A 160mm fork can be installed on a 120mm hardtail only when the head tube is strong enough to endure the additional stress coming from the extra length.
If the head tube doesn’t have the needed integrity, it can crack or completely fall off.
A 160mm fork will also change the geometry of a 120mm bike to the point where the switch will be of questionable usefulness.
Longer Fork = Extra Leverage = Extra Stress
The longer the fork is, the greater its leverage against the head tube becomes. During regular pedaling, this isn’t a major issue because the stress on the head tube isn’t enormous.
However, if there’s an impact (e.g., landing a jump) the stress that the fork can exert at the head tube junction elevates massively. If the frame isn’t strong enough, it can crack. Sometimes, the head tube may completely “rupture”.
When that happens a fall is guaranteed as the rider completely loses control over the bike and may collapse face-first on the ground.
Slacker Head Tube Angle = Even More Stress
The head tube angle (HTA) of a bicycle is essentially the angle formed by the head tube and the ground. The slacker (smaller), the head tube angle is, the more stress the fork can exert at the head tube junction.
A slacker head tube angle increases the exerted force because the fork has better leverage to pull the head tube away from the frame.
In different, the steeper the head tube angle, the less stress the fork can produce against the head tube.
Changes To The Bike’s Geometry
Switching from 120mm of travel to 160mm will result in the following changes to the bike’s geometry:
- Slacker Head Tube Angle
The longer fork will elevate the front and thus slacken the head tube angle.
In general, 20mm of extra travel would slacken the head tube angle by about 1 degree.
Consequently, a switch from 120mm to 160mm will make the head tube angle 2 degrees slacker.
A slacker head tube angle is beneficial for aggressive off-road descents because it positions the front wheel further in front of the rider and makes it easier to overcome obstacles. Also, it’s much harder to go over the handlebars because the center of mass is closer to the rear end.
The downside is that climbing becomes more difficult for the following reasons:
- More weight on the rear wheel makes it harder to maintain a high cadence while climbing.
- Reduced front wheel traction
- The more vertical back angle adds additional drag hurting the rider’s pedaling efficiency.
- Worse maneuverability at slow speeds
- Slacker Seat Tube Angle
The longer fork will slacken the seat tube angle too. (The seat tube angle is the angle between the seat tube and a horizontal line passing through the bottom bracket.)
A slacker seat tube angle is considered a downside because it places the rider even closer to the rear wheel and thus hurts climbing and pedaling efficiency.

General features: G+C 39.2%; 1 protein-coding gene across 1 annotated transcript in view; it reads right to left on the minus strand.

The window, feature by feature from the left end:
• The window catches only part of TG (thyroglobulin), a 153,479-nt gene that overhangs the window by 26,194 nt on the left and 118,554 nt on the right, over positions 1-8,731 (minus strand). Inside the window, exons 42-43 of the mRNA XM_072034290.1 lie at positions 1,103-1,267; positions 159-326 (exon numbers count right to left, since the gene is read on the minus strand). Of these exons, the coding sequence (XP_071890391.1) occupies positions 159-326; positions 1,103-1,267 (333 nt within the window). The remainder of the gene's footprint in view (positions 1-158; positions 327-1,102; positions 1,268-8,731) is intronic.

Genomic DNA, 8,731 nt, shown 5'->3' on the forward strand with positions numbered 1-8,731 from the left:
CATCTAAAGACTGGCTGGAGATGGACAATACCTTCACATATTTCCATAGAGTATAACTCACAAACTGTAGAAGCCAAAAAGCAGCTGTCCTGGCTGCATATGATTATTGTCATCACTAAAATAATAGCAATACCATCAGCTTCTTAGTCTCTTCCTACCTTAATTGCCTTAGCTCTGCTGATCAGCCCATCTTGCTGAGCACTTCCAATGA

- Taller Bottom Bracket
The higher front end will elevate the bottom bracket too.
In general, 1-degree of head tube angle slackening achieved by lifting the front end results in 7mm of bottom bracket elevation. In this case, the bottom bracket is expected to raise about 14mm.
This is a significant increase that many people will notice. A taller bottom bracket increases the clearance between the frame and the ground but creates instability because the center of mass is higher.
The cornering responsiveness of the bike will be hurt too.
- Longer Wheel Base
A longer fork will slacken the head tube angle and position the front wheel at a greater distance from the rider. As a result, the wheelbase of the bike will increase. (The wheelbase is the distance between the front and the rear axle.)
A longer wheelbase improves the bike’s stability at the expense of maneuverability and cornering.
Is The Transition From a 120mm Fork To a 160mm Fork Worth It?
This switch makes sense only when the following conditions are met:
- The frame is designed for aggressive riding and is strong enough to handle the longer fork.
- The rider wants to improve the bicycle’s performance on off-road downhill.
In all other cases, the switch isn’t very logical and can be dangerous.
If you plan on using your bike for technical climbs, a good fork with 120mm of travel is a better choice because it will keep the head and seat angle steeper.
A steeper head tube angle is better for climbing for the following reasons:
- Snappiness (a steeper HTA makes the bike a lot more responsive. Hence the very steep HTAs on BMX bikes.)
- More front-wheel traction
- Less weight on the rear wheel
- More aerodynamic position
Summary: What You Need To Know
- More travel makes the fork longer. The longer the fork is, the more it stresses the head tube upon impact because it acts as a longer lever with a greater mechanical advantage.
- The slacker the head tube angle is, the more stress the head tube has to endure.
- A fork with 160mm travel can be installed on a 120mm hardtail only when the head tube is strong enough to support the additional stress that the longer fork will generate. If that condition isn’t met, the switch should be aborted to avoid accidents and preserve the frame’s warranty.
- The additional 40mm of travel will slacken the head and seat angle by about 2 degrees while elevating the bottom bracket by approximately 14mm.
- The slacker head tube angle will improve the bike’s performance on off-road downhill but will harm the bike’s climbing capabilities.
- A fork with 120mm of travel works better when the goal is to conquer technical climbs as it keeps the head angle steep which in return results in a more responsive steering.